New Coronavirus Which Humans Are Susceptible Found in Asian Bats


As if SARS-2 which causes COVID-19 in humans hasn’t done enough damage and is finally now waning, virus hunters have discovered a new coronavirus in bats that could be another problem. This virus can infect human cells and is already able to skirt the immune protection from COVID-19 vaccines.

Just reported in the journal PLoS Pathogens, scientists led by Michael Letko, assistant professor in the Paul Allen School of Public Health at Washington State University, found a group of coronaviruses similar to SARS-CoV-2 that were initially discovered living in Asian bats in Russia in 2020. At the time, scientists did not think the virus, called Khosta-2, posed a threat to people.

However, when Letko’s team did a more careful analysis, they found that the virus could infect human cells in a laboratory setting, the first warning sign that it could become a possible public health threat. A related virus also found in the Russian bats, Khosta-1, could not enter human cells readily, but Khosta-2 could.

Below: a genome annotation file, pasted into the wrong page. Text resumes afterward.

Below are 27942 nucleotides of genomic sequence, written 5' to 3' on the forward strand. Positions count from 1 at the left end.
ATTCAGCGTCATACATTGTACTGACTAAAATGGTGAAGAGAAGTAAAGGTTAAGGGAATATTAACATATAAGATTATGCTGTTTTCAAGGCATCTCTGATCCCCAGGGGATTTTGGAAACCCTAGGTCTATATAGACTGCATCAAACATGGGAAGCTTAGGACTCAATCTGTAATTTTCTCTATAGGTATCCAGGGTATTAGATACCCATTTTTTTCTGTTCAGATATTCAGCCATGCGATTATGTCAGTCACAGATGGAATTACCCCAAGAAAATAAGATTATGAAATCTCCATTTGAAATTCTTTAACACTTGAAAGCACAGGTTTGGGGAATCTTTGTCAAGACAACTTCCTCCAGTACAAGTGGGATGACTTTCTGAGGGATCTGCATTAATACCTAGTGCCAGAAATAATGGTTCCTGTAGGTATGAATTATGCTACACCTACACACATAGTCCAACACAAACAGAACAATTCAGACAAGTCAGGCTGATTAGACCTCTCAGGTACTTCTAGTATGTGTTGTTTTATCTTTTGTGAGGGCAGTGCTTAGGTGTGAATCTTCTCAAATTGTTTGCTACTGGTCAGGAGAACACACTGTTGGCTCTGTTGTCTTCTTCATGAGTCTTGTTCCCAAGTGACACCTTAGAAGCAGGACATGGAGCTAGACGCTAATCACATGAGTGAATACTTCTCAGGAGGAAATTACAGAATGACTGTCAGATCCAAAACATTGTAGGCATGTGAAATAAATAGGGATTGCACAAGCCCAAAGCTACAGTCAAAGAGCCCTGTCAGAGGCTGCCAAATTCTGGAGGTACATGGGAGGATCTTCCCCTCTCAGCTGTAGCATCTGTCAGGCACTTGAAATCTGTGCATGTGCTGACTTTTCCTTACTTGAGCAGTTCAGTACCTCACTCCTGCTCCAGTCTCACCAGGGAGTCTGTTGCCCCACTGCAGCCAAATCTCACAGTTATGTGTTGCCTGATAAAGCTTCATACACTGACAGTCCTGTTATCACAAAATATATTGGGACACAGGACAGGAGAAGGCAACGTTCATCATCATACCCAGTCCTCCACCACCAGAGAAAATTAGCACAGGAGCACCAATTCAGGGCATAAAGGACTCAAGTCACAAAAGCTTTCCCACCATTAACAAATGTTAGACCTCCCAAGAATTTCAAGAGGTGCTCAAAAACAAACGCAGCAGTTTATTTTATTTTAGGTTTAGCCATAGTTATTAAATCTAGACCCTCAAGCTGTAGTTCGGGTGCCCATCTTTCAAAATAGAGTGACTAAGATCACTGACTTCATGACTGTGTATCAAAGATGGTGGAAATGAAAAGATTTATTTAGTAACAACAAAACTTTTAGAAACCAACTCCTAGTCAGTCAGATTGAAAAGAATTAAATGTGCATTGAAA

Khosta-2 attaches to the same protein, ACE2, that SARS-CoV-2 uses to penetrate human cells. “Receptors on human cells are the way that viruses get into cells,” says Letko. “If a virus can’t get in the door, then it can’t get into the cell, and it’s difficult to establish any type of infection.”

When Letko combined serum from people who have been vaccinated against COVID-19 with Khosta-2, the antibodies in the serum did not neutralize the virus. The same thing happened when they combined the Khosta-2 virus with serum from people who had recovered from the Omicron variant coronavirus infections. As of today, this is also a completely vaccine resistant virus. However, based on the genetics of the virus, it appears unlikely to likely cause serious illness in humans. Of course, the virus could change and/or recombine in other species to indeed cause serious illness.

It’s a sobering reminder that we all live on the planet together – for better or worse.